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  • Writer's pictureSusan Houser

Consultants Redux

There’s an article about Target Zero (TZ) in the most recent issue of Animal Sheltering (the HSUS magazine). The article has a pretty good discussion of how TZ developed its program and how it has been implemented in Waco and Baton Rouge. It got me thinking about the different ways that No Kill programs can be implemented.

First of all, I should state at the outset of this discussion that I disagree with one of TZ’s basic premises, which is that reducing intake is more important than increasing live releases. I think they are both equally important. The article states that TZ has relied on Peter Marsh’s research for the conclusion that reducing intake matters more. I’ve read Peter Marsh’s research, and as far as I can see it relies entirely on data from traditional shelters — shelters that have low live release rates. With shelters like that, it’s true that the only thing that lowers shelter killing is lowering intake, but the reason for that is that those shelters do not have modern, marketing-based adoption programs. So of course their adoption rates aren’t going to be very high. Yet TZ has used Marsh’s research to justify putting adoptions low on its priority scale.

But it’s possible that Marsh’s approach will work well in some cities — cities like Waco and Baton Rouge. The methods for reducing intake (as opposed to increasing live releases) tend to be low tech — things like TNR, having appointments for surrender, charging a surrender fee, targeted spay-neuter programs, returning animals in the field, updating city ordinances, etc. It doesn’t take a rocket scientist to recruit veterinarians or manage any of those things. Methods for increasing live releases, on the other hand, tend to require creativity and marketing and people skills. Having a successful mega-adoption event is not easy (I know this from personal experience, it’s amazing all the different skills needed).

Implementing an effective shelter marketing program takes just as much skill, in my opinion, as directing a political campaign or running a big disaster-relief program. Not a place for amateurs.

One of the sticking points for getting to No Kill in many, many places has been leadership. We see it happen over and over again that a city or county hires a new shelter director, hopeful that the director will take the local shelter to No Kill, but it doesn’t happen. To implement all the programs that will both decrease intake and increase live releases requires a lot of particular skills, and it may be that there just aren’t that many people who are in the market to be shelter directors who have that particular skill set.

So, getting back to TZ, I’m wondering if they have hit upon something, which is that if you are in a city with a high-intake, high-kill shelter and shelter leadership that is willing but does not fall into that small category of people who have the skill set to be No Kill rock stars, perhaps the best thing you can do is to pick the low-hanging fruit. Get intake down by the easy methods that anyone could do, start the city and the shelter on the road to success. As they get the intake under control they will be inspired to start working on the harder stuff such as a neonatal foster program and mega-adoption events. Yes it’s very tempting to say the city should just fire the current director and somehow find a No Kill rock star, but in a lot of cities that’s just not going to happen, and meanwhile time goes by and animals keep dying.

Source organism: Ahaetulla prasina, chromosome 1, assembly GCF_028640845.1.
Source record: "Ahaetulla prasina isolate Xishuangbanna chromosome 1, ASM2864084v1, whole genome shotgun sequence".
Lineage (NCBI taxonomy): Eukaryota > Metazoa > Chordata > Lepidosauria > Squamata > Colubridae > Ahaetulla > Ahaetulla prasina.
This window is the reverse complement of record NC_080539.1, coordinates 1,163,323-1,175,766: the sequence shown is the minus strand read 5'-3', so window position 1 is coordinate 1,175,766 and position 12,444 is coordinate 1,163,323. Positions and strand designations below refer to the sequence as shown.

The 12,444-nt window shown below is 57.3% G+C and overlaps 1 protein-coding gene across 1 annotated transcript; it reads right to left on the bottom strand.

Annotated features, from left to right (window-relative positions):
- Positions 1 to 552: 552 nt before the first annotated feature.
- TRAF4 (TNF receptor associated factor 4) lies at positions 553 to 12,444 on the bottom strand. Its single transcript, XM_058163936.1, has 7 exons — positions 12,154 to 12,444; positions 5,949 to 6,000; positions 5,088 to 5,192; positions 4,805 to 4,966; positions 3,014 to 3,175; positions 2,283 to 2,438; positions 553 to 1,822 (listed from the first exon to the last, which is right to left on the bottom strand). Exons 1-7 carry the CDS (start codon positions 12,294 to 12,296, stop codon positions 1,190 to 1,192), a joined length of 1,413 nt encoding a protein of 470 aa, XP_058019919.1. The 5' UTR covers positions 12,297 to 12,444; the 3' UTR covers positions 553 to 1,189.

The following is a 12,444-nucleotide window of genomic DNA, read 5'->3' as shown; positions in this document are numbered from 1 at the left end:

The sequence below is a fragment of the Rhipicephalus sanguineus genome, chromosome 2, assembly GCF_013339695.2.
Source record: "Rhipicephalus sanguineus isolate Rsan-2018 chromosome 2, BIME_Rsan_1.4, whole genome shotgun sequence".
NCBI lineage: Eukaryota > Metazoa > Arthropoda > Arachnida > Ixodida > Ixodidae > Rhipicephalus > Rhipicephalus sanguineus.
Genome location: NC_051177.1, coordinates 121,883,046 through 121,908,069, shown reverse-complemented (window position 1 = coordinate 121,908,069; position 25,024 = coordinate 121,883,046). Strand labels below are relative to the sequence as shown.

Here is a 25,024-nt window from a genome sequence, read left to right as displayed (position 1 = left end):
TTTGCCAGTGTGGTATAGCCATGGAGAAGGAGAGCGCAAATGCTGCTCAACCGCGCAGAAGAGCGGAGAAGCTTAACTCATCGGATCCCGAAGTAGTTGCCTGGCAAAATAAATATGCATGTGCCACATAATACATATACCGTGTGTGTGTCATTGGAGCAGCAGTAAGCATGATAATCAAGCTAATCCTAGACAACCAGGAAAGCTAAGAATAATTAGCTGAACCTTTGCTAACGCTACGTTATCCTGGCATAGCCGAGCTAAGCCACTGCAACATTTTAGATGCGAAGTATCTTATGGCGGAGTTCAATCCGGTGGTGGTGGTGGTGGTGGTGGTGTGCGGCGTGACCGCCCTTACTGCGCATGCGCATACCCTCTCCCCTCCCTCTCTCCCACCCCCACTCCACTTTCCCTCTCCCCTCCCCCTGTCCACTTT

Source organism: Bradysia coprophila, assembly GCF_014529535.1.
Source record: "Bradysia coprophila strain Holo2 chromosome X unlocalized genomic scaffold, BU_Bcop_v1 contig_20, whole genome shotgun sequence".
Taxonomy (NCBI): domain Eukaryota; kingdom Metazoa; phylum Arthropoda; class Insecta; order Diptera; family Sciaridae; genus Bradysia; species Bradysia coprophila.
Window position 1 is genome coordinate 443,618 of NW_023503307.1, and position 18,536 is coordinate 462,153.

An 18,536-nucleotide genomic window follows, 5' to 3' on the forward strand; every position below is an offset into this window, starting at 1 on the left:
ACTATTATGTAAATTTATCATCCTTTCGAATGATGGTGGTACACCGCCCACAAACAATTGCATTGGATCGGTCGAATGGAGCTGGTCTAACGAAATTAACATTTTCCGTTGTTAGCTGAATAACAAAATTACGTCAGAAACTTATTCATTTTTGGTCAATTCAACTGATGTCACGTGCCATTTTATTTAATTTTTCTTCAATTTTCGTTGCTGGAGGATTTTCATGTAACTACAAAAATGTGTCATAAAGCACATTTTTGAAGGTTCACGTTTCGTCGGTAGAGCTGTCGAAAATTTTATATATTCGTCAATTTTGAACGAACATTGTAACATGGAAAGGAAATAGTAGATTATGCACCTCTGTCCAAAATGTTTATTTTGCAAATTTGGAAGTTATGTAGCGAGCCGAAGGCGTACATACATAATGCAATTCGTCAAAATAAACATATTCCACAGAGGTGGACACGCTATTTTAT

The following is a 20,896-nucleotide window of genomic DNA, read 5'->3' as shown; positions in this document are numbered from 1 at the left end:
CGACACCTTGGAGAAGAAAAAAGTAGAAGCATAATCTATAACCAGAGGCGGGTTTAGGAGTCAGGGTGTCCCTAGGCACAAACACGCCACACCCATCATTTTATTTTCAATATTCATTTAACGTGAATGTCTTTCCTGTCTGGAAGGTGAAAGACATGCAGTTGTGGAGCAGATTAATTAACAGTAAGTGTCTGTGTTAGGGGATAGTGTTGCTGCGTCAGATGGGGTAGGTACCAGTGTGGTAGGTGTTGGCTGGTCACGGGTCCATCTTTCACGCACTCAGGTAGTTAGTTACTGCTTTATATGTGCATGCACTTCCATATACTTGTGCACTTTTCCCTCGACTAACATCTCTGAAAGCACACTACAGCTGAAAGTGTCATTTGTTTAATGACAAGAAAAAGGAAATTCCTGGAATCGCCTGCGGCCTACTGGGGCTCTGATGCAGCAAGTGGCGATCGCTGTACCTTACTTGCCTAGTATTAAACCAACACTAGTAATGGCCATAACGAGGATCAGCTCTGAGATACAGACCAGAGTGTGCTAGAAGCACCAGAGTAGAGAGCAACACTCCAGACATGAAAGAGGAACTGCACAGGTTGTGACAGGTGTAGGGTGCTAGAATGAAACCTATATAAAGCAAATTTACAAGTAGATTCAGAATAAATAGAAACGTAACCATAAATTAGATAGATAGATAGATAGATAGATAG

Another important point is that there may still be places in the country where there is a lot to be gained from increasing spay-neuter programs. The average spay-neuter rate for owned pets in the United States is 85% or more, which means there must be a lot of communities where we’ve pretty much maxed out the benefits to be had from low-cost spay neuter. There must be lots of communities where people have gotten the message and they are very responsibly spaying and neutering their pets. But in some places with high intake, there still might be a lot to be gained from spay-neuter. If that’s the case, then it makes sense to push spay-neuter as one of your initial programs, because it’s easy to implement and easy to fund in most instances.

TZ seems to be tailoring its program recommendations to the different situations in the different cities it works with. In Huntsville, for example, it helped the shelter put on a mega-adoption event that was very successful. Rick DuCharme, who is a senior consultant to TZ along with Marsh, has put on many successful mega-adoption events in Jacksonville, so it’s not like TZ doesn’t have the skills on board to advise about adoptions.

Finally, TZ seems to emphasize collaboration. This is a hot-button issue with some No Kill advocates, who believe that collaboration just slows things down. Again, though, perhaps there are are places where collaboration is the fastest way to get to the goal.

I’m still very much on the fence on the issue of whether TZ is on the right track or not. I still disagree with the conclusions Marsh draws from his research. But I believe the TZ approach is something that bears thinking about and discussion. Maybe the TZ program isn’t right for every city — certainly Kansas City Pet Project proved that it’s possible to implement intake reduction and live-release-increasing programs at the same time and do it very successfully. But it might be that one-size-fits-all isn’t a good approach, and that the TZ methods have a place in cities and counties that are starting with very little.



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